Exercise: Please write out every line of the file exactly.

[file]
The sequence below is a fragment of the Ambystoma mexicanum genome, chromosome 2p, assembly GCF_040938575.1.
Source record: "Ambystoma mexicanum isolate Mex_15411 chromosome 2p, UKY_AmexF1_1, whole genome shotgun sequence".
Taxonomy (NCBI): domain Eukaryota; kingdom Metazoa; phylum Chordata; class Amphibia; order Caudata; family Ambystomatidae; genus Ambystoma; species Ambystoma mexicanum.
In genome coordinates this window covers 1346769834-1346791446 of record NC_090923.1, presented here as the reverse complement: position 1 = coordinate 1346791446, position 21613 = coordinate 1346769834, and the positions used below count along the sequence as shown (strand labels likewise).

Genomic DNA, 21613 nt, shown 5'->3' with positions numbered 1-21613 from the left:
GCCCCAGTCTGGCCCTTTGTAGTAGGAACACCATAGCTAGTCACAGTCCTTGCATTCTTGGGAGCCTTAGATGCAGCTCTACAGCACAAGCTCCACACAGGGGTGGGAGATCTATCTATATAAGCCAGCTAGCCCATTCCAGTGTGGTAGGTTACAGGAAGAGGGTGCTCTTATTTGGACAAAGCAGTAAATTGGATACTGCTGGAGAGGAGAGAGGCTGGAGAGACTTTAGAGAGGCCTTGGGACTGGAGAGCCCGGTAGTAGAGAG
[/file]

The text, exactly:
The sequence below is a fragment of the Ambystoma mexicanum genome, chromosome 2p, assembly GCF_040938575.1.
Source record: "Ambystoma mexicanum isolate Mex_15411 chromosome 2p, UKY_AmexF1_1, whole genome shotgun sequence".
Taxonomy (NCBI): domain Eukaryota; kingdom Metazoa; phylum Chordata; class Amphibia; order Caudata; family Ambystomatidae; genus Ambystoma; species Ambystoma mexicanum.
In genome coordinates this window covers 1346769834-1346791446 of record NC_090923.1, presented here as the reverse complement: position 1 = coordinate 1346791446, position 21613 = coordinate 1346769834, and the positions used below count along the sequence as shown (strand labels likewise).

Genomic DNA, 21613 nt, shown 5'->3' with positions numbered 1-21613 from the left:
GCCCCAGTCTGGCCCTTTGTAGTAGGAACACCATAGCTAGTCACAGTCCTTGCATTCTTGGGAGCCTTAGATGCAGCTCTACAGCACAAGCTCCACACAGGGGTGGGAGATCTATCTATATAAGCCAGCTAGCCCATTCCAGTGTGGTAGGTTACAGGAAGAGGGTGCTCTTATTTGGACAAAGCAGTAAATTGGATACTGCTGGAGAGGAGAGAGGCTGGAGAGACTTTAGAGAGGCCTTGGGACTGGAGAGCCCGGTAGTAGAGAG